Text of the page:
Statement of President Barrack Obama, as issued by White House press office
Nobody walked off a college basketball court victorious more times than Tennessee’s Pat Summitt. For four decades, she outworked her rivals, made winning an attitude, loved her players like family, and became a role model to millions of Americans, including our two daughters. Her unparalleled success includes never recording a losing season in 38 years of coaching, but also, and more importantly, a 100 percent graduation rate among her players who completed their athletic eligibility. Her legacy, however, is measured much more by the generations of young women and men who admired Pat’s intense competitiveness and character, and as a result found in themselves the confidence to practice hard, play harder, and live with courage on and off the court. As Pat once said in recalling her achievements, “What I see are not the numbers. I see their faces.”
Pat learned early on that everyone should be treated the same. When she would play basketball against her older brothers in the family barn, they didn’t treat her any differently and certainly didn’t go easy on her. Later, her Hall of Fame career would tell the story of the historic progress toward equality in American athletics that she helped advance. Pat started playing college hoops before Title IX and started coaching before the NCAA recognized women’s basketball as a sport. When she took the helm at Tennessee as a 22-year-old, she had to wash her players’ uniforms; by the time Pat stepped down as the Lady Vols’ head coach, her teams wore eight championship rings and had cut down nets in sold-out stadiums.
Pat was a patriot who earned Olympic medals for America as a player and a coach, and I was honored to award her the Presidential Medal of Freedom. She was a proud Tennessean who, when she went into labor while on a recruiting visit, demanded the pilot return to Knoxville so her son could be born in her home state. And she was an inspiring fighter. Even after Alzheimer’s started to soften her memory, and she began a public and brave fight against that terrible disease, Pat had the grace and perspective to remind us that “God doesn’t take things away to be cruel. … He takes things away to lighten us. He takes things away so we can fly.”
Michelle and I send our condolences to Pat Summitt’s family – which includes her former players and fans on Rocky Top and across America.
Statement from Gov. Bill Haslam:
“We have lost one of the greatest Tennesseans of all time. Anyone who knows Pat knows she was intensely focused on her mission, which in her case meant winning basketball games, but you also know that she never lost sight of the bigger picture in the midst of that. She made certain that every woman that played for her graduated and was prepared for life after basketball. She also made certain that she was a part of the larger community. I have so many great memories of Pat, not only of her winning eight championships, but of her being the United Way chair in Knoxville and sitting down with me one-on-one to talk through what she had learned about how to accomplish goals. It’s not an exaggeration at all to say that Pat changed the lives of so many people – some of us in a direct way, but everybody in terms of having a vision of what it looked like to be focused on your mission but to remember that there was a bigger picture going on that was way beyond winning basketball games, even though she did win a whole lot of basketball games.”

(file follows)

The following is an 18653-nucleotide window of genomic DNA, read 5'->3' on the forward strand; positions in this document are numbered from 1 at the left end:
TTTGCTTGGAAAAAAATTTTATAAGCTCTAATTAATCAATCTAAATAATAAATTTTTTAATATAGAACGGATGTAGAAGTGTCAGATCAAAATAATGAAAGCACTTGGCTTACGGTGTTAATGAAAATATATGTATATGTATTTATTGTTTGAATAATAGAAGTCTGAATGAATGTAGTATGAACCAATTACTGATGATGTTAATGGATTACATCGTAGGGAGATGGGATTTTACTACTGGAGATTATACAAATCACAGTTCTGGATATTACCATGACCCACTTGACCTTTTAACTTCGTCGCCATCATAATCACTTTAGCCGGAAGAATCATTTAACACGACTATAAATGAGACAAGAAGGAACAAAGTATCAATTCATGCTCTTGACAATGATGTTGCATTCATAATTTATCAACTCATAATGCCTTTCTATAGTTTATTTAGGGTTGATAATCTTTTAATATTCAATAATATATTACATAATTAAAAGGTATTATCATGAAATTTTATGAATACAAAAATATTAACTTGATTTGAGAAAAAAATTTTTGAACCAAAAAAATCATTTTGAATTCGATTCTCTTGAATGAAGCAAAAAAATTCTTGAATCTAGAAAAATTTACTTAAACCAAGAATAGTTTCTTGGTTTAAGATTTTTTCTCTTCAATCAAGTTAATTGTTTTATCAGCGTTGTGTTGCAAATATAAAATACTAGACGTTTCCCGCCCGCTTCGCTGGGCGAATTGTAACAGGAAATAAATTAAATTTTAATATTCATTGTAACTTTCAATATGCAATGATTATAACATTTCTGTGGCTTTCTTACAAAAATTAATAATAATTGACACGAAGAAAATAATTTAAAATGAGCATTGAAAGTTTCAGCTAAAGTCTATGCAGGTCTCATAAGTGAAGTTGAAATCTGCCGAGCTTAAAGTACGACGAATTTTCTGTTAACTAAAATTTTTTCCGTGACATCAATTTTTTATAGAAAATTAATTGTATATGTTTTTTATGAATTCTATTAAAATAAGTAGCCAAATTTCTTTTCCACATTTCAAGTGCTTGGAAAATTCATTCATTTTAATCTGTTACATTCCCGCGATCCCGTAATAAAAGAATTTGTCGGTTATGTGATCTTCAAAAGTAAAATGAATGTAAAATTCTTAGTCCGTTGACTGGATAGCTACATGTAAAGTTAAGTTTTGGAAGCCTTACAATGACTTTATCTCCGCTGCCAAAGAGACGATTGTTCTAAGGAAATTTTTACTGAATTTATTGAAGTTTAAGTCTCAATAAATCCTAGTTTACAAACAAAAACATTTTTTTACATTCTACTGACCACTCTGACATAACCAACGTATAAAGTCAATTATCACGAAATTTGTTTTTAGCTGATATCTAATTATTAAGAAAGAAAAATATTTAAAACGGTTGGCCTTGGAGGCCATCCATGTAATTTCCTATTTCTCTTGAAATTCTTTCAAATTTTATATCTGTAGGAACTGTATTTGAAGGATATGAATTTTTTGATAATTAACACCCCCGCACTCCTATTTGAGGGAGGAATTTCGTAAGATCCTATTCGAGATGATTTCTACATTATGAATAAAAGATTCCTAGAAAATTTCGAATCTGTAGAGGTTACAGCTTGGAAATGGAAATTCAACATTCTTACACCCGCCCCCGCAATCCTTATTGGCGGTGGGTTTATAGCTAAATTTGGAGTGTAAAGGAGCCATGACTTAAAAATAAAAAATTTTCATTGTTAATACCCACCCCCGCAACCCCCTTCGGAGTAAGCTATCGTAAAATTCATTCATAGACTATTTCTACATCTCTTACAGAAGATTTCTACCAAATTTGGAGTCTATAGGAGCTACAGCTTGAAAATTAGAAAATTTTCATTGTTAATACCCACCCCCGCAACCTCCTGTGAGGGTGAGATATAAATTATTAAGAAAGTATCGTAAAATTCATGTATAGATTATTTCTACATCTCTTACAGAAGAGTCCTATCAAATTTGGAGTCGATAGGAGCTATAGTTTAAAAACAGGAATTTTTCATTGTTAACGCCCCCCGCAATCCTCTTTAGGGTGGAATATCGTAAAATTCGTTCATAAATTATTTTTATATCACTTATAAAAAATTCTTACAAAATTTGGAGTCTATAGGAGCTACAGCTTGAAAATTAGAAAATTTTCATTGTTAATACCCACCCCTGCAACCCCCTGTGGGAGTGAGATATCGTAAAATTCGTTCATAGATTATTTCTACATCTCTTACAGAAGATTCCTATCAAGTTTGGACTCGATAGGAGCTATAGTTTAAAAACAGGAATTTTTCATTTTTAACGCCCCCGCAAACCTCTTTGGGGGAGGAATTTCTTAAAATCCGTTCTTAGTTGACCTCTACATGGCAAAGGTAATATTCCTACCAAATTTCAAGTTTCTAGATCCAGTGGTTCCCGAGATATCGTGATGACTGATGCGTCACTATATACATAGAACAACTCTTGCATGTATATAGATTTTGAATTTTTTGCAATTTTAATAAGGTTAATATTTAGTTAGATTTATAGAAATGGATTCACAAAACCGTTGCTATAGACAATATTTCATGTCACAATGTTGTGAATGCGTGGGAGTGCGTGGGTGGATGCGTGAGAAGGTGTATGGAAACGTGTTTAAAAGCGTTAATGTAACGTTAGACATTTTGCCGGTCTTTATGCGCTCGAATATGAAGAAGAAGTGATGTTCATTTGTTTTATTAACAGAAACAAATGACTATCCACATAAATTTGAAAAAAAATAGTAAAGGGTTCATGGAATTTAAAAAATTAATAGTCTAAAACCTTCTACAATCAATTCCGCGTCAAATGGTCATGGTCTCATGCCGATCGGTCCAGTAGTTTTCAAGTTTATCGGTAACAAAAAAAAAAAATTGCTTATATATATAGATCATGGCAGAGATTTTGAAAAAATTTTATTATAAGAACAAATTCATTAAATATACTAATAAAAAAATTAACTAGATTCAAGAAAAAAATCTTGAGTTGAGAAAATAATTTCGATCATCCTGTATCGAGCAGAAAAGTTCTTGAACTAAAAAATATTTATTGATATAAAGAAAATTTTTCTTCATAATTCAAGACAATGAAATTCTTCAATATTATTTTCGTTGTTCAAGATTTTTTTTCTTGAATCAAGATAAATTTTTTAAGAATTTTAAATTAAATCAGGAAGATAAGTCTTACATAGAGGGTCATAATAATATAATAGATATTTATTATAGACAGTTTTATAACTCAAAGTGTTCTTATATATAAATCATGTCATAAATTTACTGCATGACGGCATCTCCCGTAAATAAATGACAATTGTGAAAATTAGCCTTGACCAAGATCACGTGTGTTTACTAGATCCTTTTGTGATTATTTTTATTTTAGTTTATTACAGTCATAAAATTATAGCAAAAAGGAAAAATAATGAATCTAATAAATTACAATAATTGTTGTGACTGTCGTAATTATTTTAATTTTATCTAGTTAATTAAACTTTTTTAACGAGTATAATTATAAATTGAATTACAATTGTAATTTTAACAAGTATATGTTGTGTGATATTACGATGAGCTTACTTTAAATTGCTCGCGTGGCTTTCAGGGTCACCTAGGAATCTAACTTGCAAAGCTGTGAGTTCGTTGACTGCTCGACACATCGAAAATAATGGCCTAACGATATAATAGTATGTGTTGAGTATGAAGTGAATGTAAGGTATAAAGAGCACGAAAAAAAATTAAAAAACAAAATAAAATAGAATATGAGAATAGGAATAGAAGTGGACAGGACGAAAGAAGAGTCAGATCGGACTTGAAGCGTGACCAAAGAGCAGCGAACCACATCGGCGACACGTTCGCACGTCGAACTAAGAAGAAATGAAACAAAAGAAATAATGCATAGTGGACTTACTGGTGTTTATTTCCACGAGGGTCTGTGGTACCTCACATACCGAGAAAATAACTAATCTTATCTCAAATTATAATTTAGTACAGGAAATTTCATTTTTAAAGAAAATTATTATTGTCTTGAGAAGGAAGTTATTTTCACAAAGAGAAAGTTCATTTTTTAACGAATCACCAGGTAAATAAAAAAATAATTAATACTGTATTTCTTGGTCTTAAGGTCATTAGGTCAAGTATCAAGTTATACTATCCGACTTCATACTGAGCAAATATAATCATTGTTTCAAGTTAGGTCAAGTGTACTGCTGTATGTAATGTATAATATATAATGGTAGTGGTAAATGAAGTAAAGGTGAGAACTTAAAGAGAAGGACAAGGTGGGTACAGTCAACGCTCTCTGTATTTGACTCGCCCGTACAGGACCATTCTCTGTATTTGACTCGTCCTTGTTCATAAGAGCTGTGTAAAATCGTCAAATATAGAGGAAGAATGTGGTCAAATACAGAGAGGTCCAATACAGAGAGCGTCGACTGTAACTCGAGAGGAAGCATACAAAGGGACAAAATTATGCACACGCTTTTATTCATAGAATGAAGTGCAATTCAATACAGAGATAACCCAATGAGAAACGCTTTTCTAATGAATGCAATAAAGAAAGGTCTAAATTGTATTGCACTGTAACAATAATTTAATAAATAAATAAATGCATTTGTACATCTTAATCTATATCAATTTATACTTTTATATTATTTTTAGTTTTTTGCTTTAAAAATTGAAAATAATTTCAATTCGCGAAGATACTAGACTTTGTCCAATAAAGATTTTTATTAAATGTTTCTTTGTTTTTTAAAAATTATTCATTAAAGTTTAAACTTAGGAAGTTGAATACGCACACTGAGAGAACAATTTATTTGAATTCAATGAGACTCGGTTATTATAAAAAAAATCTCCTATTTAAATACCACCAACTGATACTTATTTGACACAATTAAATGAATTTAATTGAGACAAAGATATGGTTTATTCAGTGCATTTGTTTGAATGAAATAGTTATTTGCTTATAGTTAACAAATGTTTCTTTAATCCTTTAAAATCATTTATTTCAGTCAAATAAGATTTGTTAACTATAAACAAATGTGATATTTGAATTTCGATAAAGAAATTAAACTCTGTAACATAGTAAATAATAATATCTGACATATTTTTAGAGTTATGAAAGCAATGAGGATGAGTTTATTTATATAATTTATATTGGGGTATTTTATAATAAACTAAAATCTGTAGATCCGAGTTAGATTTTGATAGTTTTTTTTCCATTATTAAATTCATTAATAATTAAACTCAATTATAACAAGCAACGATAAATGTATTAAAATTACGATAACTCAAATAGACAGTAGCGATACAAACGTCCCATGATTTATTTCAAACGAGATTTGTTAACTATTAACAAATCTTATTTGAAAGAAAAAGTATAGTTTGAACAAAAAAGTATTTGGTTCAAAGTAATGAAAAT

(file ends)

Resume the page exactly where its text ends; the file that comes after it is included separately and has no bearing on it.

The governor also has a video commentary on Summitt, HERE.
Statement from Sen. Lamar Alexander
“It’s hard for people outside Tennessee to understand just how much Pat Summitt became a part of the lives of so many citizens in our state. She took time for community events. She taught us the game of women’s college basketball. And she was so up front and personal about it, with her famous stare and her discussion of her extraordinary athletes, what their strengths were and what they had to work on, we all felt we not only knew her, we knew the athletes as well.
“Pat did far more than win eight national championships: she changed the lives of the young women she coached, she showed us the measure of a real champion and her fight against Alzheimer’s set an example for us all.”
Statement of Sen. Bob Corker
“I am deeply saddened to learn of the passing of Pat Summitt. Basketball has lost a legend, and Tennessee has lost one of its most beloved daughters.
“There is perhaps no one who left a more indelible mark on his or her profession than Coach Summitt. Through her 38 years as head coach of the University of Tennessee Lady Volunteers, she amassed a historic record of achievement and blazed a trail for women across our country. The impact she had on her players, the University of Tennessee, the Knoxville community, and the game of basketball will be felt for years to come. I join all Tennesseans today in celebrating her life and extend my thoughts and prayers to her son, Tyler, the Lady Vol family, and all those who were touched by her remarkable life.”
Statement from U.S. Rep. Scott DesJarlais
“Coach Summitt was truly a legend and an inspiration for her work both on and off the court. Throughout her extraordinary career she brought an unmatched level of pride to both the sport of basketball, University of Tennessee and the entire Volunteer State. Coach Summitt’s life should serve as a model for anyone to strive toward. She was a fierce competitor, a selfless mentor and dedicated advocate of women’s athletics. Time and time again she led her players to victory both on the court and in the classroom. In fact, under her leadership every Lady Volunteer player who finished her eligibility at Tennessee has graduated. If a Mount Rushmore of college coaches existed, her image would certainly be etched upon it.”